Physics 354: Introduction to Quantum Mechanics


Prof Eric Corwin
374 Willamette Hall


MWF 10:00 – 10:50 pm, 318 Willamette Hall

Office Hours

M 2:00 – 4:00 pm, or by appointment, 373a Willamette Hall
You are strongly encouraged to come to office hours, either with course-related questions, or just to chat.


Introduction to Quantum Mechanics by A.C. Phillips.  I’m not sure if this book will be available in the book store.  If not, it can be obtained from numerous online booksellers by searching for “introduction to quantum mechanics phillips“.


This course introduces the strange world of quantum mechanics.  We will start with the unintentional unraveling of classical physics set in motion by Planck’s solution to the “ultra-violet catastrophe” and work through to a modern understanding of quantum mechanics. Along the way we will develop Schrödinger’s famous wave equation and recast the Hamiltonian operator of classical physics in a quantum light.  We will apply these tools to the task of understanding the behaviour of conjugate variables (position and momentum, time and energy, etc.) and thereby derive Heisenberg’s uncertainty principle.  We will also examine the behaviour of particles under the influence of various potentials (square well, harmonic, etc.) and derive scattering and tunnelling behaviours.  Throughout the course we will comment on the interpretations of quantum mechanics and attempt to understand how to square our everyday world with the predictions of quantum mechanics.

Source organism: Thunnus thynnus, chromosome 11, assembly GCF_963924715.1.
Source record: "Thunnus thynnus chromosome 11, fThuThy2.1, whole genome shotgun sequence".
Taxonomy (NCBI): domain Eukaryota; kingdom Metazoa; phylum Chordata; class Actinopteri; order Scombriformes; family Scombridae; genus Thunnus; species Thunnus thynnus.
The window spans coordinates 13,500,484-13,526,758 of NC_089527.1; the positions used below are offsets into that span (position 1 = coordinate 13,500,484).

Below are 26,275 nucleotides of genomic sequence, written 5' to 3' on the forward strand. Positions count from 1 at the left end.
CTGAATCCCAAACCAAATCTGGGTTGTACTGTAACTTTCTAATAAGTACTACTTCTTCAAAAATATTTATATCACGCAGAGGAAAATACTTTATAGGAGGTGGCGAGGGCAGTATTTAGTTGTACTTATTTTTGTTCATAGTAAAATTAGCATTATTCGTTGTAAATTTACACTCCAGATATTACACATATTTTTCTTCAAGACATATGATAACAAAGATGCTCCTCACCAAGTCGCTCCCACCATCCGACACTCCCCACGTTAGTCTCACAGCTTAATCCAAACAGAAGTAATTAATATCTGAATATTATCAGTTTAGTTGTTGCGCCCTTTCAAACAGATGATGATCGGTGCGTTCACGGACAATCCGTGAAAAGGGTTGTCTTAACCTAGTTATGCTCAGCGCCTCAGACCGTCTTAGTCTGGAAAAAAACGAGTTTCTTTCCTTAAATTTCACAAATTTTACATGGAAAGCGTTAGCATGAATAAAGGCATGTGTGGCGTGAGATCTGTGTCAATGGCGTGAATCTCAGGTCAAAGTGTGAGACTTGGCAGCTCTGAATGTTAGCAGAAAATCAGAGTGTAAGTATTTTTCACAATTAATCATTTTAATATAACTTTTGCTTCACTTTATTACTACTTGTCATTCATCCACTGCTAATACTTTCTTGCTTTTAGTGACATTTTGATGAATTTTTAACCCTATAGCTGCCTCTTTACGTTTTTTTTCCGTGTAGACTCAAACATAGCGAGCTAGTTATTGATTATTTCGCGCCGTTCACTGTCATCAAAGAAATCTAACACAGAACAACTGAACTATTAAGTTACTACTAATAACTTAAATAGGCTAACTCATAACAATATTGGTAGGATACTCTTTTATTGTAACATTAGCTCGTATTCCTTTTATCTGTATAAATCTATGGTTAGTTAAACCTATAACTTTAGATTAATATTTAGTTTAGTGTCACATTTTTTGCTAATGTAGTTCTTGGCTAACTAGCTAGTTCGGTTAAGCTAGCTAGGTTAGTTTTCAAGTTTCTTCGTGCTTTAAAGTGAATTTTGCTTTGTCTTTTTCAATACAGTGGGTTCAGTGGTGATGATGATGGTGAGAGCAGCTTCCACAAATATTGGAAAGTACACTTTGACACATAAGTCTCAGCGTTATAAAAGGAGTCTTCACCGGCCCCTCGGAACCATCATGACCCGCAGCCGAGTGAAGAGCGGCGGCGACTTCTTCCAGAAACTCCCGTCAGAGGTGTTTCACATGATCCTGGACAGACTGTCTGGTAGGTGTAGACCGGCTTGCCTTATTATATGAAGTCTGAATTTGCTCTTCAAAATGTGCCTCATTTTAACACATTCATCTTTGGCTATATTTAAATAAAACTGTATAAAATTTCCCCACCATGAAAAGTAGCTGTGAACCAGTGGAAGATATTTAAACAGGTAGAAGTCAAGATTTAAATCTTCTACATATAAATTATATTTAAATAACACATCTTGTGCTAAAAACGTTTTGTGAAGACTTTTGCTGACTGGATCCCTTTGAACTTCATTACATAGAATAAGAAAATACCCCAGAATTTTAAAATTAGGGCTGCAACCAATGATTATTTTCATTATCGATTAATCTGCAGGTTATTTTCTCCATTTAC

There will be weekly problem sets.  Except by prior arrangement late homework will only be accepted until 24 hours after the deadline and will automatically lose 50% of its score.

If you get stuck on a problem, don’t spin your wheels for very long. It is useful to struggle for a while, but it is a waste of your time to stare at one problem for hours.  Instead, come to office hours or talk to your classmates for help.  Students are encouraged to collaborate on homework but reminded that the work you submit should be your own.


Final grades will be determined by homework, a midterm, a final, and class participation.

Soft Matter Physics at the University of Oregon